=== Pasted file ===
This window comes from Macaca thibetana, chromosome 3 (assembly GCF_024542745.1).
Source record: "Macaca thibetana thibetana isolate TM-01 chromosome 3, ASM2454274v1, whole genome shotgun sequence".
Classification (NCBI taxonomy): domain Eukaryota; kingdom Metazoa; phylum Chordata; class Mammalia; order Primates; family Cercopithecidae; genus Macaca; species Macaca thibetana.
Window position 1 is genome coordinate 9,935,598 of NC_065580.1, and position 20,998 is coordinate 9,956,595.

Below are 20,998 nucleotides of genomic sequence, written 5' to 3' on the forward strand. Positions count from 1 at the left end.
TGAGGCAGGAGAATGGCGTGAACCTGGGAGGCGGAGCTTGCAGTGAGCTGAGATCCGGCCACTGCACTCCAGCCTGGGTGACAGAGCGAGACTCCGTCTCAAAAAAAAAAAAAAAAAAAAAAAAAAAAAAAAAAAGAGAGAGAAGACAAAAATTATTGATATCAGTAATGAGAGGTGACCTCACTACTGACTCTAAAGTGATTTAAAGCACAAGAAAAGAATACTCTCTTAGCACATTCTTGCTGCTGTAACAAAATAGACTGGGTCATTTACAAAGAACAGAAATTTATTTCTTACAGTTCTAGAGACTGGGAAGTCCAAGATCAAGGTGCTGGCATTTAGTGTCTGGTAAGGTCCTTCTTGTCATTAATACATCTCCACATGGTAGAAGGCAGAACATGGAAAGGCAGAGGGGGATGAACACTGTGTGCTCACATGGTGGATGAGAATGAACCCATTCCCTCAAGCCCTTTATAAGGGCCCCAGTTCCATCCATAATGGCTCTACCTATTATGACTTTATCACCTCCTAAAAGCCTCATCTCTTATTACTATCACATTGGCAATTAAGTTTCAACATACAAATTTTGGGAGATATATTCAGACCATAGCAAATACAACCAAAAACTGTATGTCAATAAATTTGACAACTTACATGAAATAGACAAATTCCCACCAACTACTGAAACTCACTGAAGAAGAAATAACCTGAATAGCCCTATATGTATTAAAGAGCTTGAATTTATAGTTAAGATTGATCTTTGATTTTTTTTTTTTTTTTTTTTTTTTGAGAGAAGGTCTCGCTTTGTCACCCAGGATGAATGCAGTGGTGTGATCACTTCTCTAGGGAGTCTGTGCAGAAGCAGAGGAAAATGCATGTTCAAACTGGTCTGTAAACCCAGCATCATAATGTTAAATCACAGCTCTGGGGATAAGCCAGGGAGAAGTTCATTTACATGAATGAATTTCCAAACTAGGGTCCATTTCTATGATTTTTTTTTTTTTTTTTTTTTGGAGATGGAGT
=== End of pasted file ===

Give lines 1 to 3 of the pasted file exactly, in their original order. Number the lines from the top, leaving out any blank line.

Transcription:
This window comes from Macaca thibetana, chromosome 3 (assembly GCF_024542745.1).
Source record: "Macaca thibetana thibetana isolate TM-01 chromosome 3, ASM2454274v1, whole genome shotgun sequence".
Classification (NCBI taxonomy): domain Eukaryota; kingdom Metazoa; phylum Chordata; class Mammalia; order Primates; family Cercopithecidae; genus Macaca; species Macaca thibetana.